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Maggie Lamond Simone

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The History of Valentine's Day, Retold

Posted: 02/12/10 07:10 AM ET

"Guess what!" I said to the husband. "I'm going to do a blog on the Huffington Post!"

He looked at me curiously. "You know that's kind of a politically-based site, right? What are you going to do next, Popular Mechanics? Maybe Cooking.com?" He was chuckling as he walked away.

"Of course I knew it was a political site," I called after him, which of course I didn't. "But they have a 'Living' section, too, and while I am not many things, I am alive!" Last words are best words -- that's what I always say.

And so today I start blogging, a task I've successfully dodged these last several years as a writer in Central New York. But I love HP, and I love Arianna's hair, and so it's time. My blogs will most likely center on words and stories accumulated over the last fifteen years as first a humor columnist and then a parenting columnist (which can still be darn funny, by the way), and of course the day to day minutiae by which are fascinated these days -- not necessarily my day-to-day minutiae, however, which struggles to reach the level of mundane.

So, welcome. Enjoy. Pull up a cup of Joe or, in my case, at the moment, a cat, and read away:

A Valentine's Tradition

Gather 'round, kids. Our very favorite holiday, Valentine's Day, is fast approaching. It's the one day we are allowed to blatantly display our love for each other, and every year Auntie Maggie takes particular delight in sharing the special story of this most romantic time. Yes, Auntie Maggie has an issue or two.

Our story begins in Rome in the year 269 A.D. Emperor Claudius wanted to build a really big army so he could prove his manhood by having other men slaughter his enemies. Unfortunately he forgot to invent the draft, and instead just asked the guys to join with the promise that, "hey, it might be fun."

Much to the emperor's chagrin, his volunteer army consisted of about zero soldiers, once again proving the theory that, given the option, people would rather live. Misreading this most basic of tenets, however, Claudius determined that men were instead, for lack of a better term, whipped. They weren't joining his army because they didn't want to leave their wives.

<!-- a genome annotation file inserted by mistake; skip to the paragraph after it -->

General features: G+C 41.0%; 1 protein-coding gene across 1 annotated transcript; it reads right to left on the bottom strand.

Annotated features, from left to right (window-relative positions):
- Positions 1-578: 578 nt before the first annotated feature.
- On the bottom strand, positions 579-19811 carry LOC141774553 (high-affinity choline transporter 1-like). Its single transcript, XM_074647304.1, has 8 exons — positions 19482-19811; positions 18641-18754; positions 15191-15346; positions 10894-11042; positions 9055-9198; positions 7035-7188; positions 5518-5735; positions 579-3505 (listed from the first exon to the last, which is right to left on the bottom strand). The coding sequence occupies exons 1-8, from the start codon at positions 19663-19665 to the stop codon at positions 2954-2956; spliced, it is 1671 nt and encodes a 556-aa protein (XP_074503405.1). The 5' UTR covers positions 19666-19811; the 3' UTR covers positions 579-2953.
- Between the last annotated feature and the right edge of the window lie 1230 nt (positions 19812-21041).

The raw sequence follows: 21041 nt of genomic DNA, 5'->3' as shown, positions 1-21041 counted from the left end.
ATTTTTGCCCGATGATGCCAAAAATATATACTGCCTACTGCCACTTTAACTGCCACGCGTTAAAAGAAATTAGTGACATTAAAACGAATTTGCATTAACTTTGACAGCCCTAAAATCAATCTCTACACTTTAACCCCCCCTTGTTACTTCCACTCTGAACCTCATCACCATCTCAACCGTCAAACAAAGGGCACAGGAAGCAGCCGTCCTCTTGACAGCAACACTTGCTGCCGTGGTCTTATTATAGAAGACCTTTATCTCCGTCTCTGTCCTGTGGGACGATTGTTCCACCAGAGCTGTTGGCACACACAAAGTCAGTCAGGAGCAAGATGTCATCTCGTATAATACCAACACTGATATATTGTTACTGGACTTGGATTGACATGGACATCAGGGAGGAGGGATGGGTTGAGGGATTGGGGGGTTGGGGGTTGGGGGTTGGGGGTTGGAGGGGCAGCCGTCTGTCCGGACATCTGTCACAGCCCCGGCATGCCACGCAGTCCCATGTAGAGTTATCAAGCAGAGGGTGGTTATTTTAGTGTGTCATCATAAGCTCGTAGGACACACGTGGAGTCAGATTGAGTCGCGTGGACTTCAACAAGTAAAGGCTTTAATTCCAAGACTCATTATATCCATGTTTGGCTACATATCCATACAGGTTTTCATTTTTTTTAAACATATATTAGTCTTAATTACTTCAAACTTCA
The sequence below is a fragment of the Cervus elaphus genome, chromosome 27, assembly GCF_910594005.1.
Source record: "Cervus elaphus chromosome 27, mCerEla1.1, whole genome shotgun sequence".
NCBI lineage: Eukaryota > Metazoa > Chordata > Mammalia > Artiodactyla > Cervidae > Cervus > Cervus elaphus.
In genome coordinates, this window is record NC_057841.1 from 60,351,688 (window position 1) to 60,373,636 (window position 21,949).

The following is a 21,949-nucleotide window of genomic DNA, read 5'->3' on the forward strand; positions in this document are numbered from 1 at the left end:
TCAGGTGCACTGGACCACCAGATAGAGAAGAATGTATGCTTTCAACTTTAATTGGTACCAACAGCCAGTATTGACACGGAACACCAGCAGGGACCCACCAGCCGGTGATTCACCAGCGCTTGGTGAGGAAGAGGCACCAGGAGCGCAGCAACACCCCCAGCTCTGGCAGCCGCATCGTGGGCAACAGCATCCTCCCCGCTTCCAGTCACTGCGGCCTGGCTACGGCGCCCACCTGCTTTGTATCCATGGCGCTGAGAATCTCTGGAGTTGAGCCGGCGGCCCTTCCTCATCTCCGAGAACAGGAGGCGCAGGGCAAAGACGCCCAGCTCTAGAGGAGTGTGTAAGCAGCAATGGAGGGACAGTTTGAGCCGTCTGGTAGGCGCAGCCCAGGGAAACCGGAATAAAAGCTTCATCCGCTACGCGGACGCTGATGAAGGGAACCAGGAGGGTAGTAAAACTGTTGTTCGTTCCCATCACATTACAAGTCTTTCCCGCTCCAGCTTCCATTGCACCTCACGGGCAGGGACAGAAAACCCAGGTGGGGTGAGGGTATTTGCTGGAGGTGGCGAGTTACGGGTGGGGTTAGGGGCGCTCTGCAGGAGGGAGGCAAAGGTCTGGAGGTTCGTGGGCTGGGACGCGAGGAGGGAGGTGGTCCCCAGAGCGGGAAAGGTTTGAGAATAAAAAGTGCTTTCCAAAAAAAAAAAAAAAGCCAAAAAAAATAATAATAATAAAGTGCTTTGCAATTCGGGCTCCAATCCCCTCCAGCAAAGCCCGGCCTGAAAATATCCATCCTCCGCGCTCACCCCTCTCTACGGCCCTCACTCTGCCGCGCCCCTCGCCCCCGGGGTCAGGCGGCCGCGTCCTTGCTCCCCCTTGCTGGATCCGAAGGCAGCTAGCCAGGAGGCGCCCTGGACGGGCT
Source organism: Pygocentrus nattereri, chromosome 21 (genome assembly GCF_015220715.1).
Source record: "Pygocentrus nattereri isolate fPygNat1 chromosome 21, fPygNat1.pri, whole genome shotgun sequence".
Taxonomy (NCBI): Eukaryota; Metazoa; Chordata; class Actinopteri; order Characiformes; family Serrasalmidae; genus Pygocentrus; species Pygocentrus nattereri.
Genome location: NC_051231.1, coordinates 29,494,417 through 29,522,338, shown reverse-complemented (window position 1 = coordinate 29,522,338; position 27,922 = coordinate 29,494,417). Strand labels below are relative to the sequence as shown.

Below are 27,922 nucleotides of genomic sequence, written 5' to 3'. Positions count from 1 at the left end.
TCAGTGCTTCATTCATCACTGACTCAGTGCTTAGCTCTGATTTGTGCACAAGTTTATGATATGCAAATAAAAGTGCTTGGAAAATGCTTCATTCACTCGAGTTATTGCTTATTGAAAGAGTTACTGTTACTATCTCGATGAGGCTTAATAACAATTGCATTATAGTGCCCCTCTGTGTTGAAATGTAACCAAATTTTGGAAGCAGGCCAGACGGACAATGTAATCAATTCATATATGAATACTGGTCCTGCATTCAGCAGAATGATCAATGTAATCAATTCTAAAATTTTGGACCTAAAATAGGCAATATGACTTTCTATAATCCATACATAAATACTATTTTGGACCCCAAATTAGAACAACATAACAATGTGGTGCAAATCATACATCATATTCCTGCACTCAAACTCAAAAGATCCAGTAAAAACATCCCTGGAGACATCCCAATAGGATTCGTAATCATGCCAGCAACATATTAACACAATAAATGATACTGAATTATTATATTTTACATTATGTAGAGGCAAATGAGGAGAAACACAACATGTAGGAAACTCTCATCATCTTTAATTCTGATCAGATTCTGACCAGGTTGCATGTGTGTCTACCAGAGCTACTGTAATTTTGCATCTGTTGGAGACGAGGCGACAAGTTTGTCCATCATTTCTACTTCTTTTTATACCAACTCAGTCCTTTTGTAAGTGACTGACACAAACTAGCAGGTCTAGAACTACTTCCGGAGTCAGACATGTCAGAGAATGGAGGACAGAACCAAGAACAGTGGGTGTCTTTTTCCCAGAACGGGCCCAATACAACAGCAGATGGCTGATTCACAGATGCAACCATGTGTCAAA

In a burst of classic male logic, he outlawed marriage, because obviously if a man couldn't have a wife, the next best thing would be to kill people. But he apparently overlooked the Golden Rule of the male psyche, i.e., if they can't have it, they only want it more. Or actually, maybe he invented it. Who knows. I didn't write the story. I'm just telling it.

Anyway, society was incensed at this turn of events, and an outraged young priest named Valentine continued to perform secret marriage ceremonies until he was ultimately busted by the love police and sentenced to death for the crime of condoning marriage. Parenthetically, I believe I read somewhere that this launched the now-famous "fear of commitment" thing.

While awaiting his fate in the dungeon, he was befriended by a prison guard's daughter who apparently was allowed to play down there. She supported his defiance of the emperor's edict, offering encouragement and friendship (although, strangely, no key to his cell?)

He really liked this young girl, and on the day he was scheduled to die -- February 14, so the story goes -- the priest left her a thank-you note and signed it, "Love from your Valentine." Wasn't that sweet? Then they cut off his head.

So, boys and girls, that is supposedly the origin of Valentine's Day. Pretty romantic, huh? I mean, in a "Tales From the Crypt" kind of way.

Fast forward to the 1700s, when American settlers were experiencing their first taste of the hell we affectionately refer to here as "winter." They invented Thanksgiving for November, Christmas helped pass December, and my birthday got them through Jan., but what would prevent them from going nutso in February?

"Hey, I know!" someone said. "Let's celebrate Valentine's Day, in honor of that priest whose head was lopped off because, despite the fact that he probably never had to live through it, he thought marriage was a good thing!" And that, or something like that, is how Valentine's Day came to America. Isn't that wonderful? I get goosebumps.

So you see, you don't have to be hurt or lonely if you don't have someone special to share Valentine's Day with, or if you have someone special but he or she is too dense to buy you things. It's okay. Things really could be worse.

The truth of the matter is, we're celebrating the fact that a really good man lost his life in a really disgusting way because another obviously unhappy man blamed love for other not unhappy men's lack of desire to kill. When it comes right down to it, I just don't mind not getting flowers for that.

For everyone else, those who are happily in love with people who actually remember to buy them stuff, um, hey! Happy Valentine's Day! Woohoo!

 
 
 

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